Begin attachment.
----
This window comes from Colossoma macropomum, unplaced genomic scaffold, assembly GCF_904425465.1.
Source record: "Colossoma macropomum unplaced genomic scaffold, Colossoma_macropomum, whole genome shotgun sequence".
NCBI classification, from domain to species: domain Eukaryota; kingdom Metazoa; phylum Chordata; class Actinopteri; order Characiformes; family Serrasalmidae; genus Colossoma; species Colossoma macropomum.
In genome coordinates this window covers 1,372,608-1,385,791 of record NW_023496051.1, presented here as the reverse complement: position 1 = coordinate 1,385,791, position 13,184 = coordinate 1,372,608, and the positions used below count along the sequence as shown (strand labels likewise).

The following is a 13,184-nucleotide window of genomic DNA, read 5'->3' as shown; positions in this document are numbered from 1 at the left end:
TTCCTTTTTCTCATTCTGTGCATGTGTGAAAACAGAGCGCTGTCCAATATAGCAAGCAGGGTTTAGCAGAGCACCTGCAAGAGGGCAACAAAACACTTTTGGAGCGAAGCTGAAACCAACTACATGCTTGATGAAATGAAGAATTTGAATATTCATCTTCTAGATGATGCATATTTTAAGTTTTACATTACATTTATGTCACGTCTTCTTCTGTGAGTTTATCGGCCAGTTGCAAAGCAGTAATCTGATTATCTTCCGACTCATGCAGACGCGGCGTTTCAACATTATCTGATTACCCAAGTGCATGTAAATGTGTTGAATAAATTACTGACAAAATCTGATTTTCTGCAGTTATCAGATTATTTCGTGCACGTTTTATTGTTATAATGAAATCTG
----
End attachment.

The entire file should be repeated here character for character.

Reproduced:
This window comes from Colossoma macropomum, unplaced genomic scaffold, assembly GCF_904425465.1.
Source record: "Colossoma macropomum unplaced genomic scaffold, Colossoma_macropomum, whole genome shotgun sequence".
NCBI classification, from domain to species: domain Eukaryota; kingdom Metazoa; phylum Chordata; class Actinopteri; order Characiformes; family Serrasalmidae; genus Colossoma; species Colossoma macropomum.
In genome coordinates this window covers 1,372,608-1,385,791 of record NW_023496051.1, presented here as the reverse complement: position 1 = coordinate 1,385,791, position 13,184 = coordinate 1,372,608, and the positions used below count along the sequence as shown (strand labels likewise).

The following is a 13,184-nucleotide window of genomic DNA, read 5'->3' as shown; positions in this document are numbered from 1 at the left end:
TTCCTTTTTCTCATTCTGTGCATGTGTGAAAACAGAGCGCTGTCCAATATAGCAAGCAGGGTTTAGCAGAGCACCTGCAAGAGGGCAACAAAACACTTTTGGAGCGAAGCTGAAACCAACTACATGCTTGATGAAATGAAGAATTTGAATATTCATCTTCTAGATGATGCATATTTTAAGTTTTACATTACATTTATGTCACGTCTTCTTCTGTGAGTTTATCGGCCAGTTGCAAAGCAGTAATCTGATTATCTTCCGACTCATGCAGACGCGGCGTTTCAACATTATCTGATTACCCAAGTGCATGTAAATGTGTTGAATAAATTACTGACAAAATCTGATTTTCTGCAGTTATCAGATTATTTCGTGCACGTTTTATTGTTATAATGAAATCTG